Meat Grading

In order to provide consistency and palatability (tenderness, flavor, juiciness) at the consumer level a meat quality grade standard needs to be used. In the US there is a standardized USDA grading system ranging from the lowest grade; Canner through to the three(3) most common grades;  Select, Choice and Prime being the highest quality grade (min. IMF% range of 8-11) and attributing each of those grades is a set of parameters include yield, marble score, ossification(age), etc.

Due to the abnormally high level of marbling that exists in this beef breed, it often exceeds the top USDA grade (Prime) and therefore it is difficult to grade those “high end” carcasses.
 

USA

 

OTHER REFERENCES

JAPAN

JMGA (Japanese Meat Grading Association) Beef Carcass Grading Standard has been developed to measure those carcasses that are yielding higher marble scores. In 2008 Japan raised the bar on their grading standard whereby the BMS (Beef Marble Score) grade range is 3-12 (eliminating 1 and 2) and now a BMS 3 requires a min. IMF% of 21. If the US is going to raise cattle for export to Japan or compete with Japanese imports, it's important to have a fundamental understanding of the Japanese meat grading system.

Japanese carcasses are cut or ribbed between the sixth and seventh rib throughout Japan. There are three yield grades: A, B and C - classified by yield percentages estimated by an equation. There are five quality grades: 1, 2, 3, 4 and 5 - based on marbling, meat colour and texture, and fat colour and quality. Yield score is determined by an estimated cutability percentage that is calculated by an equation which includes four carcass measurements. The measurements are obtained at the sixth and seventh rib section. The yield grading is absolutely objective, delivering an estimated yield percentage as follows.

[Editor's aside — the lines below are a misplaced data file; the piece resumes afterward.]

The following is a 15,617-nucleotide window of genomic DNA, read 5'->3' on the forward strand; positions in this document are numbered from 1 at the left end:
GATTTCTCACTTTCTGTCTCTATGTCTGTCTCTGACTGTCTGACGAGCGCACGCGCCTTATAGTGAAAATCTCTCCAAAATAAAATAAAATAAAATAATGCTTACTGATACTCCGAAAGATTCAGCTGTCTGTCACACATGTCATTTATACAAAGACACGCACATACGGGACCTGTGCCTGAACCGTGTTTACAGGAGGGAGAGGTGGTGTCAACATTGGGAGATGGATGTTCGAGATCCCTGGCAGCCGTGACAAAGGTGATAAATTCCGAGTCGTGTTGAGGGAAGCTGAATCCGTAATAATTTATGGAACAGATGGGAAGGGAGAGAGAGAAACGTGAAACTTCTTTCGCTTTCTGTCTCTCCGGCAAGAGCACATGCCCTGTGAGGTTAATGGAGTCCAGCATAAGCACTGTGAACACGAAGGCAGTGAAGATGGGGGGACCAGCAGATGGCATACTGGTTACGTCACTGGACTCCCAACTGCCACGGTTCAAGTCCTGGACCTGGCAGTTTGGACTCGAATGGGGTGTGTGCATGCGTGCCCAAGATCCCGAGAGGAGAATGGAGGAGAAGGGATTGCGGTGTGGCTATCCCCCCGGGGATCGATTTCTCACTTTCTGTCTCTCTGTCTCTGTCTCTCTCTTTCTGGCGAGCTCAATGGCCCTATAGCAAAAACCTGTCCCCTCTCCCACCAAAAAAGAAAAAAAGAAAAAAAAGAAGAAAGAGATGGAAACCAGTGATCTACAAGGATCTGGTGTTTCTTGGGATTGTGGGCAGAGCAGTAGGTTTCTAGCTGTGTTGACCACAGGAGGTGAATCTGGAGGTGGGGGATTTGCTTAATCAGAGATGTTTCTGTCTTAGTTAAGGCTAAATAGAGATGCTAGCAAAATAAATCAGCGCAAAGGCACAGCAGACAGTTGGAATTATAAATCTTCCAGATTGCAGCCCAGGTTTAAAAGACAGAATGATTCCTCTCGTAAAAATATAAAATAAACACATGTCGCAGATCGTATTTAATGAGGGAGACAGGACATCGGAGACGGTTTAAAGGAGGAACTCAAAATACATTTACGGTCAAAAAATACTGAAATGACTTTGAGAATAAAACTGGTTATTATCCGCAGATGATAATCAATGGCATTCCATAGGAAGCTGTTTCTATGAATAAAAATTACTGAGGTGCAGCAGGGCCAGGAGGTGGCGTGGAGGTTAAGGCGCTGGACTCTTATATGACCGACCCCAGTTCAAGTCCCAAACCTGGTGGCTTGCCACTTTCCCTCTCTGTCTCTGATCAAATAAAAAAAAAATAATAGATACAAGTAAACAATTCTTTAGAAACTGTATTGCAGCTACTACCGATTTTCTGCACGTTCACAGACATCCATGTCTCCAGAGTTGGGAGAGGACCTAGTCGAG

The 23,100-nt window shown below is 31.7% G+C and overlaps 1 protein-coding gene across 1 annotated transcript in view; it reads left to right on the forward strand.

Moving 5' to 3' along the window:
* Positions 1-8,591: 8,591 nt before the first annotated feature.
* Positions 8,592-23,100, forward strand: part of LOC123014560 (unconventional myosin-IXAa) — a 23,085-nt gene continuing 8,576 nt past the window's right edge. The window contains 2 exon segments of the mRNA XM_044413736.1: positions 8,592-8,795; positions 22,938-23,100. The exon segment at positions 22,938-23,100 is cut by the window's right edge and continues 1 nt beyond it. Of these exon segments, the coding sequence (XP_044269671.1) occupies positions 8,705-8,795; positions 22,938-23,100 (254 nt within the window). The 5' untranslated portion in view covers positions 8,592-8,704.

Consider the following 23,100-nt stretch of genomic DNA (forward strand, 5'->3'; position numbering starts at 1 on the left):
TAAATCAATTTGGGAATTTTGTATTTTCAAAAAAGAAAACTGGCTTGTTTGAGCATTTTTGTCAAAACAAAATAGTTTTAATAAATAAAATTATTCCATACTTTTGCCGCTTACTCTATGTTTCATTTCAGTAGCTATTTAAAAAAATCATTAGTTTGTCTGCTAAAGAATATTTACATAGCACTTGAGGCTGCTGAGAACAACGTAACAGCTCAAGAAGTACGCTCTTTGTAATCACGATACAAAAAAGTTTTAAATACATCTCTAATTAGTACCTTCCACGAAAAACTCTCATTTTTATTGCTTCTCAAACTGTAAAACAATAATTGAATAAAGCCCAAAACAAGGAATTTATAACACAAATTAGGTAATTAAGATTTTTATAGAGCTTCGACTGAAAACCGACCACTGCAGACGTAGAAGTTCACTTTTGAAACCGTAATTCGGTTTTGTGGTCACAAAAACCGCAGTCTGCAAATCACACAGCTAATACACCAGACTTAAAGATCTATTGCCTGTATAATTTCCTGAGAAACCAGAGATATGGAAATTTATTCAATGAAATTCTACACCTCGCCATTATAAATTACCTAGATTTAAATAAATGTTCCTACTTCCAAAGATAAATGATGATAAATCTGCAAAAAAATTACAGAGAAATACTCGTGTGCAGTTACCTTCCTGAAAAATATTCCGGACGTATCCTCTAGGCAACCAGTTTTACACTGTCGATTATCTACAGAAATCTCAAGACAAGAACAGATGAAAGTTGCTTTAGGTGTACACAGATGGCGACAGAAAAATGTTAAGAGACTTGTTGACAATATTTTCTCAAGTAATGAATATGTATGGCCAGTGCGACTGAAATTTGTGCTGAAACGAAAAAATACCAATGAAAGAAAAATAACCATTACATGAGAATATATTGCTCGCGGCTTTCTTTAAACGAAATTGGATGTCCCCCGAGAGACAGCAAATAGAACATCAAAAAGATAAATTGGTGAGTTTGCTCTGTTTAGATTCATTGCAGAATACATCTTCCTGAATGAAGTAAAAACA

• Grade A - 72% and above
  • Grade B - 69% and above
  • Grade C - under 69%
  • Quality grade

The meat quality scores are determined in terms of beef marbling, meat colour and brightness, firmness and texture of meat, colour, lustre and quality of fat. The relationship between beef marbling evaluation and classification of grade is as follows:

Quality Grade

  1. Poor — 1
  2. Below Average — 2
  3. Average — 3-4
  4. Good  — 5-7
  5. Excellent — 8-12

Meat colour is evaluated by the Beef Colour Standard prepared as seven continuous standards. The average colour range is from No. 1 to No. 6 and carcasses in this colour range can be graded in 'Grade 3 or upper grades'. Beef 'brightness' is also a factor in this evaluation. Firmness and texture of meat are evaluated by visual appraisal and also classified into five grades. The firmness measure ranges from very good to inferior and the texture of the meat is evaluated on a scale from very fine to coarse. The colour, lustre and quality of fat is evaluated objectively against the Beef Fat Standards prepared as seven continuous standards. The remaining two factors, lustre and quality, are evaluated simultaneously by visual appraisal.

 

In recent years the Japanese have been focusing on developing objective carcass measurement utilitising the latest digital camera technology and image analysis software (Beef Analyzer II) to calculate important traits like;
•Rib Eye Area
•Rib Eye Shape
•IMF%
•Meat Color
•Fat Color
•Fineness/ Coarseness Index - Marbling
 

This technology is currently in use in the US (3 cameras) and Australia (1 camera) as a research tool to collate accurate carcass data for possible use in parameter estimation for genetic analysis(BLUP). This technology was recently presentation at the annual Wagyu Conference in Coeur d' Alene by Japanese Researcher and developer; Prof Keigo Kuchida from Obihiro University. Below is a image taken with the technology here in the US with the Rib Eye traced.

For more information about Japanese BMS Grading, please view the following documents.

 

AUSTRALIA

 

CANADA

 

ARGENTINA